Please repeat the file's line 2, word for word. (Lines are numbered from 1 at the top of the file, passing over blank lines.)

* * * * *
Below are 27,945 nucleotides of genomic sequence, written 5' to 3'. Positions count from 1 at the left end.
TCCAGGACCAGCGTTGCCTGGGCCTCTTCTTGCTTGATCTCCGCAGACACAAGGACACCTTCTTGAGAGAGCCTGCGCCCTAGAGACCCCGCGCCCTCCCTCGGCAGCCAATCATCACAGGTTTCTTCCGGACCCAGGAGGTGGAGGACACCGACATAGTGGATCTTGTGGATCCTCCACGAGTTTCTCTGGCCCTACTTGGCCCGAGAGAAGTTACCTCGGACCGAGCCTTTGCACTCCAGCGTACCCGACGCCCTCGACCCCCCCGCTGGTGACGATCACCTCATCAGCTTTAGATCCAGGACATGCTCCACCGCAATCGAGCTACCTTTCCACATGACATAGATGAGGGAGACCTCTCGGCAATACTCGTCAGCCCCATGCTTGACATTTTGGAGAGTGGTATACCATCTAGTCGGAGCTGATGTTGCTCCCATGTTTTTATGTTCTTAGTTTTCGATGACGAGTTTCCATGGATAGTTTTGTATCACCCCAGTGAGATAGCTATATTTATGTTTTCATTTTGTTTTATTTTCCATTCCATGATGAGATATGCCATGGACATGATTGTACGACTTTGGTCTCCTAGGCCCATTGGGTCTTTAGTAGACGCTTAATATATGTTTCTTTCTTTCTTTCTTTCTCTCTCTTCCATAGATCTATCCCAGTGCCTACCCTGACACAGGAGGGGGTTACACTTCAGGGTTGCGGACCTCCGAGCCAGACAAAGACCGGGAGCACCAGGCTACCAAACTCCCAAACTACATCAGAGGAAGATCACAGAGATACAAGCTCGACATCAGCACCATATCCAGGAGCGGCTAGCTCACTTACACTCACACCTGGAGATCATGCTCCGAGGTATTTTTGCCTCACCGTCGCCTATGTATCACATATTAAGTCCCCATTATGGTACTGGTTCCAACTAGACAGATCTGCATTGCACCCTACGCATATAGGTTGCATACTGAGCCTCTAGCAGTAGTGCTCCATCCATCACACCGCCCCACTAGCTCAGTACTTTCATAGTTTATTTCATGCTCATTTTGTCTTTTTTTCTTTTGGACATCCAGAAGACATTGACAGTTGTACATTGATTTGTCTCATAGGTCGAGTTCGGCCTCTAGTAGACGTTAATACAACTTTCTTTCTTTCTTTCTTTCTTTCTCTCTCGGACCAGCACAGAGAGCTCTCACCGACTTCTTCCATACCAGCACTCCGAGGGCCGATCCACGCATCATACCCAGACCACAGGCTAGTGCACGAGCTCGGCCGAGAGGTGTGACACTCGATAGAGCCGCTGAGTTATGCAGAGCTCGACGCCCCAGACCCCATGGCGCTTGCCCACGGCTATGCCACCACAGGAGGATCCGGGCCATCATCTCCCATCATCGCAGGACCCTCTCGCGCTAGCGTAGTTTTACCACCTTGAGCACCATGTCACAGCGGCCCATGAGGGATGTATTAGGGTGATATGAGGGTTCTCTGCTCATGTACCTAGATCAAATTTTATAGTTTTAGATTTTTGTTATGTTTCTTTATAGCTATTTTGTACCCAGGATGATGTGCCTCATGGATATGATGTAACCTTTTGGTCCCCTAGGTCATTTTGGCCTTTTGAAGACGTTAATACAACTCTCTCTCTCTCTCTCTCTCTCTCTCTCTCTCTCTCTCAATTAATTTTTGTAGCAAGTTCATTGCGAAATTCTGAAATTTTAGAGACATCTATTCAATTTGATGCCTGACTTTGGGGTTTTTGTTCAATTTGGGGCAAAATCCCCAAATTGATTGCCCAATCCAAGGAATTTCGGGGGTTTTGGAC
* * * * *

TCCAGGACCAGCGTTGCCTGGGCCTCTTCTTGCTTGATCTCCGCAGACACAAGGACACCTTCTTGAGAGAGCCTGCGCCCTAGAGACCCCGCGCCCTCCCTCGGCAGCCAATCATCACAGGTTTCTTCCGGACCCAGGAGGTGGAGGACACCGACATAGTGGATCTTGTGGATCCTCCACGAGTTTCTCTGGCCCTACTTGGCCCGAGAGAAGTTACCTCGGACCGAGCCTTTGCACTCCAGCGTACCCGACGCCCTCGACCCCCCCGCTGGTGACGATCACCTCATCAGCTTTAGATCCAGGACATGCTCCACCGCAATCGAGCTACCTTTCCACATGACATAGATGAGGGAGACCTCTCGGCAATACTCGTCAGCCCCATGCTTGACATTTTGGAGAGTGGTATACCATCTAGTCGGAGCTGATGTTGCTCCCATGTTTTTATGTTCTTAGTTTTCGATGACGAGTTTCCATGGATAGTTTTGTATCACCCCAGTGAGATAGCTATATTTATGTTTTCATTTTGTTTTATTTTCCATTCCATGATGAGATATGCCATGGACATGATTGTACGACTTTGGTCTCCTAGGCCCATTGGGTCTTTAGTAGACGCTTAATATATGTTTCTTTCTTTCTTTCTTTCTCTCTCTTCCATAGATCTATCCCAGTGCCTACCCTGACACAGGAGGGGGTTACACTTCAGGGTTGCGGACCTCCGAGCCAGACAAAGACCGGGAGCACCAGGCTACCAAACTCCCAAACTACATCAGAGGAAGATCACAGAGATACAAGCTCGACATCAGCACCATATCCAGGAGCGGCTAGCTCACTTACACTCACACCTGGAGATCATGCTCCGAGGTATTTTTGCCTCACCGTCGCCTATGTATCACATATTAAGTCCCCATTATGGTACTGGTTCCAACTAGACAGATCTGCATTGCACCCTACGCATATAGGTTGCATACTGAGCCTCTAGCAGTAGTGCTCCATCCATCACACCGCCCCACTAGCTCAGTACTTTCATAGTTTATTTCATGCTCATTTTGTCTTTTTTTCTTTTGGACATCCAGAAGACATTGACAGTTGTACATTGATTTGTCTCATAGGTCGAGTTCGGCCTCTAGTAGACGTTAATACAACTTTCTTTCTTTCTTTCTTTCTTTCTCTCTCGGACCAGCACAGAGAGCTCTCACCGACTTCTTCCATACCAGCACTCCGAGGGCCGATCCACGCATCATACCCAGACCACAGGCTAGTGCACGAGCTCGGCCGAGAGGTGTGACACTCGATAGAGCCGCTGAGTTATGCAGAGCTCGACGCCCCAGACCCCATGGCGCTTGCCCACGGCTATGCCACCACAGGAGGATCCGGGCCATCATCTCCCATCATCGCAGGACCCTCTCGCGCTAGCGTAGTTTTACCACCTTGAGCACCATGTCACAGCGGCCCATGAGGGATGTATTAGGGTGATATGAGGGTTCTCTGCTCATGTACCTAGATCAAATTTTATAGTTTTAGATTTTTGTTATGTTTCTTTATAGCTATTTTGTACCCAGGATGATGTGCCTCATGGATATGATGTAACCTTTTGGTCCCCTAGGTCATTTTGGCCTTTTGAAGACGTTAATACAACTCTCTCTCTCTCTCTCTCTCTCTCTCTCTCTCTCTCTCAATTAATTTTTGTAGCAAGTTCATTGCGAAATTCTGAAATTTTAGAGACATCTATTCAATTTGATGCCTGACTTTGGGGTTTTTGTTCAATTTGGGGCAAAATCCCCAAATTGATTGCCCAATCCAAGGAATTTCGGGGGTTTTGGAC